Hall of famer – Nelson Gould
UPLAND, Ind. – The football star married the cheerleader and they’re living happily ever after, right here in our midst. That’s how all-American Nelson Gould is.Not so long ago, Gould, of Eagle, was inducted into Taylor University’s Hall of Fame. The 1962 Taylor grad is the only Trojan whose number, 20, was ever retired.”It’s one of the greatest honors I’ve ever received,” Gould said. “When I got the call, all the grandchildren were all at my house. One of the grandkids made a huge sign. Another one asked, ‘Does this mean grandpa’s famous?'”Gould and wife, Sarah, are the parents of two sons and have four grandchildren.”It’s a great honor and we took the whole family,” he said. “It’s something I had thought about but had given up, thinking it wasn’t going to happen. When I got the call, it was quite a pleasant surprise.”Big back on campusGould played his college ball during the late 50s and early 60s. The Lockhart, N.Y., native had been one of the nation’s most sought-after high school athletes. He took several basketball recruiting trips to Cornell and walked away from a full football scholarship to Division 1 University of Buffalo. Four days before he was to report to the University of Buffalo, he decided he wanted a Christian education, so he bolted to the Midwest and Taylor University in Indiana.
He had three football practices under his belt before that season’s opening game against Bluffton College, the only game of his college career he didn’t start. The coach put him in for the second half, with Taylor trailing 28-7. Gould intercepted two passes and the Trojans won 32-28.He started the next week, and every week after that, until his senior year when a compound leg fracture ended his football career.During the late 1950s, no one kept much in terms of personal statistics. You won, or lost, and did it as a team.”We had a grind-em-out running type of offense,” Gould said. “I remember one game I ran the ball seven or eight straight plays.”At 6-feet-1 and 205 pounds, Gould was a big running back in those days. His college coach, Bob Davenport, knew how a big back should be used – as often as possible.”He carried the ball as many times as we could give it to him,” Davenport said.Run hard, fast and continuouslyDavenport had played on an NCAA national championship team at UCLA, where he also became involved in Campus Crusade for Christ. At 215 pounds, Davenport was the biggest running back in the nation during that championship season.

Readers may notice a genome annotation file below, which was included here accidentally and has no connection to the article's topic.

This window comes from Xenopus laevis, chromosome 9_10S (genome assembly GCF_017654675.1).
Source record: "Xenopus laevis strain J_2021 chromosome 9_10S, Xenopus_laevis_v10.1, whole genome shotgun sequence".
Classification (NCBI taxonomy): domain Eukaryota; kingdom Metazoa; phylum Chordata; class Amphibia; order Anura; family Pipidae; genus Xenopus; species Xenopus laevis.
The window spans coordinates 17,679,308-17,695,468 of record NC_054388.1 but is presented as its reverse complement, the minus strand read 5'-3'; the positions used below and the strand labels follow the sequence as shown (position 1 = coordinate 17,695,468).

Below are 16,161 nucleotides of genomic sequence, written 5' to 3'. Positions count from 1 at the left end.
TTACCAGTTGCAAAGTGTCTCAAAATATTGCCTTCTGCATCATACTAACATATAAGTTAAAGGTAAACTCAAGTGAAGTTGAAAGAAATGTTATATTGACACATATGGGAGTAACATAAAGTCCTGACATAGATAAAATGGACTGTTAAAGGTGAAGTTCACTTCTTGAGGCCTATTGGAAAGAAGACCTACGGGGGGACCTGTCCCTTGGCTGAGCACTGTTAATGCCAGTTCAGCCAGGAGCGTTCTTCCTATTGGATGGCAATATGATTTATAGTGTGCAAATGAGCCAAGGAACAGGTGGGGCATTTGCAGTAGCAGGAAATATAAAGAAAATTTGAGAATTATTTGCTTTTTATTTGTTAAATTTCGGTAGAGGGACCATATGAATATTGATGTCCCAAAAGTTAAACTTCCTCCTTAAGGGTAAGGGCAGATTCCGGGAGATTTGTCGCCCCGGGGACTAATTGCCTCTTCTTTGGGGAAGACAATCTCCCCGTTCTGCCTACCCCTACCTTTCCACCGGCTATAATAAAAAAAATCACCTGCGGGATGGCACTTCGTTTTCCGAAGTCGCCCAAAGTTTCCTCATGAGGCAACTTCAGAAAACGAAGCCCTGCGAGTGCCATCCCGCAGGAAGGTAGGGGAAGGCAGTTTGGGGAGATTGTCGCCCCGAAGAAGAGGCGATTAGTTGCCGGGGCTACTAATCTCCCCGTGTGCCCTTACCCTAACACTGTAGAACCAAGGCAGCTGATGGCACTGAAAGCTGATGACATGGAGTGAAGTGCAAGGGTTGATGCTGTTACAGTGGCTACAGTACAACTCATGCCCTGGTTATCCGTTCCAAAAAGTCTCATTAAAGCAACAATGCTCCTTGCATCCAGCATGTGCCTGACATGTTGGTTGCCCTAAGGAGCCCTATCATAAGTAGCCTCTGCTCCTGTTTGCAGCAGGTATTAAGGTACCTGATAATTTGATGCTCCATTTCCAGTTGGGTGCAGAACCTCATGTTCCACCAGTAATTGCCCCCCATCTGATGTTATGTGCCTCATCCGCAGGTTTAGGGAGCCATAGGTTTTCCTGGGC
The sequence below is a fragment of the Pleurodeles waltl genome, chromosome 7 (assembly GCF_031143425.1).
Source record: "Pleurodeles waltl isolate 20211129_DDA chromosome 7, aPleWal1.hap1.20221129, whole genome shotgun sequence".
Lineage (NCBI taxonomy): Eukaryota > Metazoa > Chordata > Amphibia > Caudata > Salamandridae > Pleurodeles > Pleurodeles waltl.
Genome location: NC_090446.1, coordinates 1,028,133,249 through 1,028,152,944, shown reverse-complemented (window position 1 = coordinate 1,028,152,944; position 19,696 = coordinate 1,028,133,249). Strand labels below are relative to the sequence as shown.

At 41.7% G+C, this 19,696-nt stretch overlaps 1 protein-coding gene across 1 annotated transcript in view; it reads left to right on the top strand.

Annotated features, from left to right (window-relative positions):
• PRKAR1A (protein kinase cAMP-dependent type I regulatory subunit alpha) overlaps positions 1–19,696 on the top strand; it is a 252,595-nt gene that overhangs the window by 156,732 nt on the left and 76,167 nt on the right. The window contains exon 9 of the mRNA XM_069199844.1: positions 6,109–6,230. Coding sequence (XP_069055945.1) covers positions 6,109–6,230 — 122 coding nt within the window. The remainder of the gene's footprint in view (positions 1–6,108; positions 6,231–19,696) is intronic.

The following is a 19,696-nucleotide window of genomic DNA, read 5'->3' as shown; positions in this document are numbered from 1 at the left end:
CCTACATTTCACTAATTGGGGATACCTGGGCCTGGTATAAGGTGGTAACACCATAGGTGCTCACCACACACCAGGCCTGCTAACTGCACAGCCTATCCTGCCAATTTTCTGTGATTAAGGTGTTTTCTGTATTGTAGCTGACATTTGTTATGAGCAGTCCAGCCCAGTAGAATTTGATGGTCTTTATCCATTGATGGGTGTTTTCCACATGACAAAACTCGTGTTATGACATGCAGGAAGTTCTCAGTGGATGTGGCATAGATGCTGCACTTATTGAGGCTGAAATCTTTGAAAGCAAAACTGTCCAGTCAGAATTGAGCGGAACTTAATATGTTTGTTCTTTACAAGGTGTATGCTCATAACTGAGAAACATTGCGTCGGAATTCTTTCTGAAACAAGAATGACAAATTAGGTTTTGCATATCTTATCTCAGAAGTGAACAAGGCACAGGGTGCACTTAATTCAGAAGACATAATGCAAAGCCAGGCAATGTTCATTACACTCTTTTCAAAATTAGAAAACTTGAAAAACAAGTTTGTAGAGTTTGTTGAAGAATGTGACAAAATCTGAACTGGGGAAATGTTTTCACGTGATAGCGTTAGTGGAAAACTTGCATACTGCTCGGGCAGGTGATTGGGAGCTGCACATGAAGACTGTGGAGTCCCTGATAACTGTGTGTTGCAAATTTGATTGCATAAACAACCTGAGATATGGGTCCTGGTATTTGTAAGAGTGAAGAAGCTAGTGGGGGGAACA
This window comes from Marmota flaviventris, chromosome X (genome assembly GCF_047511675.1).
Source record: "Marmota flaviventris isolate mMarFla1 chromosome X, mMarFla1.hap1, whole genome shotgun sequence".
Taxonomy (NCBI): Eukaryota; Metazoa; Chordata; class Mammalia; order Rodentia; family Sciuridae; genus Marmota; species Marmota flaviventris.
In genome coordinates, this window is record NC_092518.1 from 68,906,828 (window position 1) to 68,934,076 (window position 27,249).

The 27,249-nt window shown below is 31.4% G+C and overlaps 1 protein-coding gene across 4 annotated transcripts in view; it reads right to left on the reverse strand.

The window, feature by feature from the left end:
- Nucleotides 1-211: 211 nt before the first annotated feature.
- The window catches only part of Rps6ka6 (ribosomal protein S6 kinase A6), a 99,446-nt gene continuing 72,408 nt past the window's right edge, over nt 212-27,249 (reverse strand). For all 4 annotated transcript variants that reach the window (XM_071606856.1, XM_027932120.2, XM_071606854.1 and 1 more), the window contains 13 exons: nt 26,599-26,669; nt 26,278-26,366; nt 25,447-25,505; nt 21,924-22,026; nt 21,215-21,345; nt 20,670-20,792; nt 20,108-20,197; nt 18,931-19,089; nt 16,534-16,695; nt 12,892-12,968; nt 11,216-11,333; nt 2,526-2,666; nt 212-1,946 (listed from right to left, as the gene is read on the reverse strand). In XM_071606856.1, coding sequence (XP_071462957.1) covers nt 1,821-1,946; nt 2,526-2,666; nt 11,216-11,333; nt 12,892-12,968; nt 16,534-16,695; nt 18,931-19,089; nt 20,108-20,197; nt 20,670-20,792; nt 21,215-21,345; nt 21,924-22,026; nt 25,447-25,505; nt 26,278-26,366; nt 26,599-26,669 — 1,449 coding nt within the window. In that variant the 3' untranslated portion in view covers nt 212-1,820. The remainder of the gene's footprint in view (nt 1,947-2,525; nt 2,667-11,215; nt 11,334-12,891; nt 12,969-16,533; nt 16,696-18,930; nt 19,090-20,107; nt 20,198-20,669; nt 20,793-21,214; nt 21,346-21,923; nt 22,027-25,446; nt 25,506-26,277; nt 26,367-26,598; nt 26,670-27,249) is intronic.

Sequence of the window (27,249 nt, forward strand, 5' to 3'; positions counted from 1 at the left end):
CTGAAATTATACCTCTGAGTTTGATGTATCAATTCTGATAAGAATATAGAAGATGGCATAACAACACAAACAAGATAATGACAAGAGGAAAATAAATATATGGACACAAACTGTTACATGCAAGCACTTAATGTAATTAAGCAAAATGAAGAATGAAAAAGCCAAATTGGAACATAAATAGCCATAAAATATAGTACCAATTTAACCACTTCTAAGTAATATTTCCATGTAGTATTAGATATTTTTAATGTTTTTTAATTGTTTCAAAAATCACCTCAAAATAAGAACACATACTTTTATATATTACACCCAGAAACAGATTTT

Davenport’s coaches, Red Sanders and Tommy Prothro, ran him at anything that moved. When he took his place on the sidelines, Coach Davenport’s offensive scheme was just as simple: Gould to the left, Gould to the right, Gould up the middle, move the chains and give it back to Gould.After playing major college ball and in the pros, Davenport had a good eye for what an athlete was.During Gould’s junior year, he was contacted by four NFL teams, requesting his services. Davenport, who had also been wooed by the NFL, opted to play in Canadian Football League because the games weren’t on Sunday. He had arranged for Gould to be courted by some Canadian teams.But Gould broke his leg against Defiance College. He barreled into the line for a typical off tackle running play. Like any good running back, when he was stopped he was still pointed toward the goal, mostly. His leg was pointed toward a parallel universe.A compound leg fracture ended his football career, but you just can’t keep a good man down. He took a year off to recover, and came back as Taylor’s No. 1 tennis player the next year. He was named all conference, even though he hadn’t played since high school.No pampered starsYou know all those stories of star college athletes driving flashy cars with money to burn? That’s not part of the Taylor University story.
Taylor doesn’t offer athletic scholarships. Gould was long on athletic talent, but short on money. He had to work his way through college, which meant he had to choose between college football and basketball – he couldn’t afford to do both, although he was also a basketball starter his freshman year. The other four starters are also in Taylor’s Hall of Fame.Gould chose football and worked in the athletic department’s boiler room during the winter to put himself through college. He went to class all day, practiced football or worked out in the afternoons, and worked in the boiler room most of the night.”It was the only way to pay the bills,” Gould said.To recruit athletes to play around Gould, Davenport cashed in on the fame he earned as a collegiate national championship and professional athlete and talked to any groups of kids who would listen.He put a trailer in his back yard that housed eight football players. They later refurbished an old army barracks that housed most of the team.”We gave them all about $5 a week to eat on,” said Davenport. “Those kids thought they were living high.”It’s the kind of experience that forges lifetime friendships. Gould coached Taylor’s football team for several years after Davenport stepped down in 1969. And when Gould was inducted into Taylor’s Hall of Fame, some of his teammates and players traveled back to Indiana to be there.One is a football coach at Fordham in New York City. Another coaches at another east coast college. They arrived in Upland for the induction, then had to turn around and go home that day. But nothing would stop them from being there.”Now I appreciate it even more because my children and grandchildren and some of my oldest and best friends were there to enjoy it with me,” said Gould.Randy Wyrick can be reached at firstname.lastname@example.orgVail Colorado
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